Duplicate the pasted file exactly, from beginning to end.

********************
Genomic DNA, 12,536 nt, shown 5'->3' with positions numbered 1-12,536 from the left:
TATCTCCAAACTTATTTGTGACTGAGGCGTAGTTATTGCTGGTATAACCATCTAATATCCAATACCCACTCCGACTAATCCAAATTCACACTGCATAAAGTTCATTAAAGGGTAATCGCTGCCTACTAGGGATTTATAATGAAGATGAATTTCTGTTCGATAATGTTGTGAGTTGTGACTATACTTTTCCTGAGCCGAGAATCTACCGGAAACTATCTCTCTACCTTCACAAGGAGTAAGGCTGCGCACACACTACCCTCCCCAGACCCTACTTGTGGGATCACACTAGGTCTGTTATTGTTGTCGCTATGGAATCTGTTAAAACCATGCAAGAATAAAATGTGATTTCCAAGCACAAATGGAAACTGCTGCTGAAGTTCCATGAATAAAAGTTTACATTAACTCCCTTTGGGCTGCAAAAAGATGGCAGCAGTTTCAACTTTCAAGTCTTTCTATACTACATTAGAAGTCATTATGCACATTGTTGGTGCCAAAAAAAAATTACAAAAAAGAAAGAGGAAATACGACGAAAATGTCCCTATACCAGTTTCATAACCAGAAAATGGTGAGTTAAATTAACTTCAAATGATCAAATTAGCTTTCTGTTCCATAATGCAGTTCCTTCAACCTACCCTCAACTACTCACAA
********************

Genomic DNA, 12,536 nt, shown 5'->3' with positions numbered 1-12,536 from the left:
TATCTCCAAACTTATTTGTGACTGAGGCGTAGTTATTGCTGGTATAACCATCTAATATCCAATACCCACTCCGACTAATCCAAATTCACACTGCATAAAGTTCATTAAAGGGTAATCGCTGCCTACTAGGGATTTATAATGAAGATGAATTTCTGTTCGATAATGTTGTGAGTTGTGACTATACTTTTCCTGAGCCGAGAATCTACCGGAAACTATCTCTCTACCTTCACAAGGAGTAAGGCTGCGCACACACTACCCTCCCCAGACCCTACTTGTGGGATCACACTAGGTCTGTTATTGTTGTCGCTATGGAATCTGTTAAAACCATGCAAGAATAAAATGTGATTTCCAAGCACAAATGGAAACTGCTGCTGAAGTTCCATGAATAAAAGTTTACATTAACTCCCTTTGGGCTGCAAAAAGATGGCAGCAGTTTCAACTTTCAAGTCTTTCTATACTACATTAGAAGTCATTATGCACATTGTTGGTGCCAAAAAAAAATTACAAAAAAGAAAGAGGAAATACGACGAAAATGTCCCTATACCAGTTTCATAACCAGAAAATGGTGAGTTAAATTAACTTCAAATGATCAAATTAGCTTTCTGTTCCATAATGCAGTTCCTTCAACCTACCCTCAACTACTCACAA